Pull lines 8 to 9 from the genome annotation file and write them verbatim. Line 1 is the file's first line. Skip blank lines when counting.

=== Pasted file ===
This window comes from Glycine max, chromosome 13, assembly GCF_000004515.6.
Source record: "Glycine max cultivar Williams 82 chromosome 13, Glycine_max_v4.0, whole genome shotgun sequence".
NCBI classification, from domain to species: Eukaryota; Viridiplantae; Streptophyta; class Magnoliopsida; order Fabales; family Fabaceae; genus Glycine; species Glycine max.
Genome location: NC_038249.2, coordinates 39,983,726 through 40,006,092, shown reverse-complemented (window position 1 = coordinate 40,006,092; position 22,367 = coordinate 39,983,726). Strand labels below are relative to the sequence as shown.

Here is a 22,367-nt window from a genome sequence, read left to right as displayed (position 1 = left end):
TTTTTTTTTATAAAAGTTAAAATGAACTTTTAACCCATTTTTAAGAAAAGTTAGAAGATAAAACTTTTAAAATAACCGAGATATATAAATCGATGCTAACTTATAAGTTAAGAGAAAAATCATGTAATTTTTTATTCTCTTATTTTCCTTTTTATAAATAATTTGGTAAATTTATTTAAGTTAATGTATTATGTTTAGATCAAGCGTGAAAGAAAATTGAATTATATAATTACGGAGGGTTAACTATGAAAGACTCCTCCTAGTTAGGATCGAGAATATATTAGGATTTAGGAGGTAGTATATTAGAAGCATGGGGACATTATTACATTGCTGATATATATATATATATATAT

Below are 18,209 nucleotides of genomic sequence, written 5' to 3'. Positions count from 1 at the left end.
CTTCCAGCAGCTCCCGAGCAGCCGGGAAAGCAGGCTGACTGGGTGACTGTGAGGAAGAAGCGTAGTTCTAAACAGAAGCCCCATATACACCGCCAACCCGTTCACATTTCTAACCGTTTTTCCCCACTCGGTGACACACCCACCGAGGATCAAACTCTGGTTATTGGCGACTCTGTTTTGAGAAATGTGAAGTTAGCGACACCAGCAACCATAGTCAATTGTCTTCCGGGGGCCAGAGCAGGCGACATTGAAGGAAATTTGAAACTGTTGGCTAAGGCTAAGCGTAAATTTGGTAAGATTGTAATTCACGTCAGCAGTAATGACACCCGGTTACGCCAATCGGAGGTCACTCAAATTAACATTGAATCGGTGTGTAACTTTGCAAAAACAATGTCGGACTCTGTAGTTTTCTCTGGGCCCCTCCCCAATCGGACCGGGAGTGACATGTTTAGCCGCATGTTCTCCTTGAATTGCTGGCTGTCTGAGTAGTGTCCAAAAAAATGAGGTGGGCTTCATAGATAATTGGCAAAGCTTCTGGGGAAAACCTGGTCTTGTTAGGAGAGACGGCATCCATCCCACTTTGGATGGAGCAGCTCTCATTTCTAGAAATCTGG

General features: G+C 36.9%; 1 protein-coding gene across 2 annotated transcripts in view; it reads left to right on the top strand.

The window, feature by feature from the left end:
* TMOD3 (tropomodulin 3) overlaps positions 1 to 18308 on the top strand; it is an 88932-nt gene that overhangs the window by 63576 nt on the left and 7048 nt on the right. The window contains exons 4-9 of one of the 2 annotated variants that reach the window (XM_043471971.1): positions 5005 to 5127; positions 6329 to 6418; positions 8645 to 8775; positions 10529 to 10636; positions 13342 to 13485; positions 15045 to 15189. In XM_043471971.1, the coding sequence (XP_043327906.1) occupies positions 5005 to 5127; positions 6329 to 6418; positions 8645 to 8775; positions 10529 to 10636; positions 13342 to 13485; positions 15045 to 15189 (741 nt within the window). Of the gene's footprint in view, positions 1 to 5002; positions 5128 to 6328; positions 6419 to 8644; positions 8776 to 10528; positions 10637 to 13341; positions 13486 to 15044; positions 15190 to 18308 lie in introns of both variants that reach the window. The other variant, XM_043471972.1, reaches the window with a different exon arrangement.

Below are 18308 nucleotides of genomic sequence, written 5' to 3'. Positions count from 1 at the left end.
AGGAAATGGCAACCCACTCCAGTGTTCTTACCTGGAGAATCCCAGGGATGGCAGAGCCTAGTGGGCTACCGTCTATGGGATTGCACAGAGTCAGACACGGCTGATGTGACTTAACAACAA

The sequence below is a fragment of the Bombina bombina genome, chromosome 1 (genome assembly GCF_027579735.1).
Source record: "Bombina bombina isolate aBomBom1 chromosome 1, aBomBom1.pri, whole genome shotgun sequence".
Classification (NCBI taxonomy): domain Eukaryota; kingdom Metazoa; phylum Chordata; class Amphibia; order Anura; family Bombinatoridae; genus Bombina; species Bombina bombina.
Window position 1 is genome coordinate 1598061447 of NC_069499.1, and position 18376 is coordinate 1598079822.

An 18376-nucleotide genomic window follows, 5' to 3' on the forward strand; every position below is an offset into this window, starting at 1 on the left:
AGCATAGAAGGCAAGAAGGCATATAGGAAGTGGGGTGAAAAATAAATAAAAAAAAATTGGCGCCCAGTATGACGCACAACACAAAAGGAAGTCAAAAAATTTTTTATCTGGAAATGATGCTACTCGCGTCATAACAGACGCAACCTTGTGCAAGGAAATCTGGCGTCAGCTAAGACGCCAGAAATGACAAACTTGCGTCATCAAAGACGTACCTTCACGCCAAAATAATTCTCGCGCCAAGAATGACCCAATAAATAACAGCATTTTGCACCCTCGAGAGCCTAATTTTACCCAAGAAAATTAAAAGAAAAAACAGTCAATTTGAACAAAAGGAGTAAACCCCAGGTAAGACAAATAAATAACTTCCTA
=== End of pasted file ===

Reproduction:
CTTCCAGCAGCTCCCGAGCAGCCGGGAAAGCAGGCTGACTGGGTGACTGTGAGGAAGAAGCGTAGTTCTAAACAGAAGCCCCATATACACCGCCAACCCGTTCACATTTCTAACCGTTTTTCCCCACTCGGTGACACACCCACCGAGGATCAAACTCTGGTTATTGGCGACTCTGTTTTGAGAAATGTGAAGTTAGCGACACCAGCAACCATAGTCAATTGTCTTCCGGGGGCCAGAGCAGGCGACATTGAAGGAAATTTGAAACTGTTGGCTAAGGCTAAGCGTAAATTTGGTAAGATTGTAATTCACGTCAGCAGTAATGACACCCGGTTACGCCAATCGGAGGTCACTCAAATTAACATTGAATCGGTGTGTAACTTTGCAAAAACAATGTCGGACTCTGTAGTTTTCTCTGGGCCCCTCCCCAATCGGACCGGGAGTGACATGTTTAGCCGCATGTTCTCCTTGAATTGCTGGCTGTCTGAGTAGTGTCCAAAAAAATGAGGTGGGCTTCATAGATAATTGGCAAAGCTTCTGGGGAAAACCTGGTCTTGTTAGGAGAGACGGCATCCATCCCACTTTGGATGGAGCAGCTCTCATTTCTAGAAATCTGG

General features: G+C 36.9%; 1 protein-coding gene across 2 annotated transcripts in view; it reads left to right on the top strand.